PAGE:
Grace upon Grace:The Means of Sanctification

New World UMCPastor's Blog

In last week’s sermon marking the beginning of the Lenten season, we discussed the essence of holiness in our Wesleyan tradition. We explored holiness not as adherence to rules, an unattainable goal, or a solitary endeavor but as a transformative process driven by God’s grace, focusing on living out our faith through love and service.

The central claim I made through the Scriptures of 1 Thessalonian s 4:3 and 2 Corinthians 5:17-21 was that sanctification is God’s will for us, calling us to be ambassadors of God’s love in the world, reflecting the character of Christ in our lives.

Today, as we transition to the next sermon in our series, “Grace upon Grace: The Means of Sanctification,” we are looking into the means of grace and how they position us to receive God’s grace.

But first, let me provide you with some historical context.

John Wesley, the founder of Methodism and after whom we use the term “Wesleyan” holiness, was profoundly influenced by his encounters with the Moravians, a group of German Christians known for their steadfast and deeply personal faith in God. Wesley admired their spiritual devotion but found himself at a crossroads regarding their practice of quietly waiting for God’s action in their lives. Wesley believed in a more active engagement with God through what he identified as the means of grace—practices that not only awaited God’s grace but actively sought it out.

Wesley’s early experiences set him on a path of disciplined spiritual practices such as regular Scripture reading, daily prayer, participation in Holy Communion, and acts of service or mercy like visiting prisoners. These practices were not mere religious routines but vital means of grace—channels through which God’s grace flowed into his life and extended outward to others. The more he received from God, the more he was empowered to do for others as he actively engaged in growing in grace.

Wesley believed that Christ meets us in our current state through these means of grace, offering us a pathway to deepen our discipleship and grow in our relationship with him. This means anyone can practice them regardless of where they may find themselves in their life’s journey. There are no prerequisites to search, approach, and have communion with God except for a willing heart.

With this background, let’s start with the first question: What are the means of grace?

John Wesley understood the means of grace as prayer, Scripture reading, Holy Communion, fasting, and Christian conference. He saw and practiced them as vital channels through which God imparts sanctifying grace to us, helping us grow in our love for God and our neighbor. Wesley also emphasized that the means of grace are not methods to earn holiness but are practices that place us where God’s grace can work within us, transforming us into Christ’s likeness.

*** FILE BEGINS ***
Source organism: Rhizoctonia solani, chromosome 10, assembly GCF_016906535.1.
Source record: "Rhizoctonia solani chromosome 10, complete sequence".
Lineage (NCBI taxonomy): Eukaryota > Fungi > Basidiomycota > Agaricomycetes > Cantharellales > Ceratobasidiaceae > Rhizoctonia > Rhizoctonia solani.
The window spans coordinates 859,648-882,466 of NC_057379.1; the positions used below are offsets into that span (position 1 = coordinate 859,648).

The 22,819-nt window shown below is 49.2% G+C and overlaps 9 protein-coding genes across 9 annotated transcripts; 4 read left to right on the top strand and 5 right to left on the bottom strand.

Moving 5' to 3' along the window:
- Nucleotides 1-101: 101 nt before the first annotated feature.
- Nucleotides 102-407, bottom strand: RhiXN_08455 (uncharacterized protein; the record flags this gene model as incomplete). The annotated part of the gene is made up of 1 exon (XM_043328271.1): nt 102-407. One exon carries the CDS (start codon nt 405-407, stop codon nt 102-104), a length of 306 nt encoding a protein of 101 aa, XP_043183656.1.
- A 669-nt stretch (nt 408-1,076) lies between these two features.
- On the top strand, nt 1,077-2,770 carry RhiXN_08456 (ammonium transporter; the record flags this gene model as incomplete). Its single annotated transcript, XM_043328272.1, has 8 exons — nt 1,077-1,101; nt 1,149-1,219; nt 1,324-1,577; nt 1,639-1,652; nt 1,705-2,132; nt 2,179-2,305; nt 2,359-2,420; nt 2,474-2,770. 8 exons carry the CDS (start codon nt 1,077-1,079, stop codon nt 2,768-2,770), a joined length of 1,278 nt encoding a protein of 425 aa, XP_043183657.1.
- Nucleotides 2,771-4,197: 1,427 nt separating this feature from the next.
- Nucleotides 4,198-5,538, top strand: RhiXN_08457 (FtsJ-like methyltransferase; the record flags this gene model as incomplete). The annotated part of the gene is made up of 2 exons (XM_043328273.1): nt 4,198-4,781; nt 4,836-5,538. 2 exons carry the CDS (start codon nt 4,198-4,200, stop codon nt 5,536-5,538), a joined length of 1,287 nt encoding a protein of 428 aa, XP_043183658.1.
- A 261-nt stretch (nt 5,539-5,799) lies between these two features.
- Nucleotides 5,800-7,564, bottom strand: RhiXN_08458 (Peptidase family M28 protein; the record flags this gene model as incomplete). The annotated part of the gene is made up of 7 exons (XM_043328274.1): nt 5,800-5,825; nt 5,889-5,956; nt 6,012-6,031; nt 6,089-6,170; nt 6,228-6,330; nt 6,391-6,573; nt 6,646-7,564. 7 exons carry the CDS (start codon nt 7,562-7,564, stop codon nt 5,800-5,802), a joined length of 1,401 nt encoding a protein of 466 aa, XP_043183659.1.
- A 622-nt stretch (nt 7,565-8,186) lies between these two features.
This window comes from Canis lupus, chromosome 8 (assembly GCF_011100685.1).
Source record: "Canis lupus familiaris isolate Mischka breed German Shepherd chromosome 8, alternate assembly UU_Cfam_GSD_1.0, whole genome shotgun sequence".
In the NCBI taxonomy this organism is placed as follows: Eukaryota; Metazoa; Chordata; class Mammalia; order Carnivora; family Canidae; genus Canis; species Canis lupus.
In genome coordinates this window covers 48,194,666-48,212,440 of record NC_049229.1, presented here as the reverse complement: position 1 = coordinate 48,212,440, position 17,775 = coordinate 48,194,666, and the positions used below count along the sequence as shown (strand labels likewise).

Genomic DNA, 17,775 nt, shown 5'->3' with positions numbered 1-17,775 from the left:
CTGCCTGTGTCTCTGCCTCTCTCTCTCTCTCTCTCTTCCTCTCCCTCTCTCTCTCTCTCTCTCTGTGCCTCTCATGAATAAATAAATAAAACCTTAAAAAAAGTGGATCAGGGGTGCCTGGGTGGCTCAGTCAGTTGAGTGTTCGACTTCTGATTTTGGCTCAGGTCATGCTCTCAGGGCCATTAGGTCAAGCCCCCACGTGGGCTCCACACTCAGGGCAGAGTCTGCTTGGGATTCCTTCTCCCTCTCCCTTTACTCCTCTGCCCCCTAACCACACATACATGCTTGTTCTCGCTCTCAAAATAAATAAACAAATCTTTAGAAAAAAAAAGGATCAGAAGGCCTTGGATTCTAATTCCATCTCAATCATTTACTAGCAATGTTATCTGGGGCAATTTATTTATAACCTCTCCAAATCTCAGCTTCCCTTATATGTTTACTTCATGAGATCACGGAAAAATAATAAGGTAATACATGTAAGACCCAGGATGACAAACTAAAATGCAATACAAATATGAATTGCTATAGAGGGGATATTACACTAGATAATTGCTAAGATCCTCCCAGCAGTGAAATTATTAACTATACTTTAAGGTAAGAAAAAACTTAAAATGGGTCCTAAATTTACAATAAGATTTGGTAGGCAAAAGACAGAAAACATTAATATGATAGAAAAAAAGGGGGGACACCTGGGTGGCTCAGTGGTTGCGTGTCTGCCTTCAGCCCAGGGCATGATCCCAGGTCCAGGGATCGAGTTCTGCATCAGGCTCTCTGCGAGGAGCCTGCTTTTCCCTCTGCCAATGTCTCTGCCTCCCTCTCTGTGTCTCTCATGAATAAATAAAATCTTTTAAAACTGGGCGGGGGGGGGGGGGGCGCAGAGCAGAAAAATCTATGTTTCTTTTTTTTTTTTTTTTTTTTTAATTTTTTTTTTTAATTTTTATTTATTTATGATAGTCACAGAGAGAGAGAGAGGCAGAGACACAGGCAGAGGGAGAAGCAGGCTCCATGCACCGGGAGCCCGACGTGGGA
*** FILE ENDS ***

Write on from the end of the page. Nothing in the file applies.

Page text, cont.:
Think of these means of grace this way: Prayer connects us directly with God, allowing us to express our deepest desires, confess, and give thanks. Through prayer, we become more attuned to God’s will and our need for his grace. Reading Scripture immerses us in God’s living Word, where we find guidance, correction, and encouragement on our path to holiness. Communion, as a sacrament of grace, reminds us of Christ’s sacrifice and brings us into a closer spiritual union with him and the church. Fasting deepens our spiritual sensitivity and humility, opening us up to be filled with God’s grace. Christian conference, or fellowship, is crucial for spiritual growth, providing a space for spiritual conversations and accountability that encourage, correct, and support our walk with Christ.

These means of grace are more than spiritual tasks or religious practices; they are heartfelt observances that make us receptive to God’s transformative work within us. As they position us to receive God’s grace, they also enable us to align our lives more closely with Christ’s likeness, nurturing a deep, personal relationship with God and embodying his love in our interactions with others.

So, from what we learned last week and what we are learning today, our understanding of holiness from a Wesleyan perspective is about growing in God’s love by actively engaging in our spiritual growth as disciples of Jesus Christ through the means of grace.

The apostle John describes this concept succinctly but powerfully when he says in John 1:16, “From his fullness we have all received, grace upon grace.”

This is a profound declaration of the boundless generosity of Christ’s grace toward us. This verse underpins everything we have discussed about holiness, sanctification, and the means of grace in our Wesleyan tradition. It speaks to the continual outpouring of grace that God offers us, grace that is never exhausted and is always more than sufficient for our needs.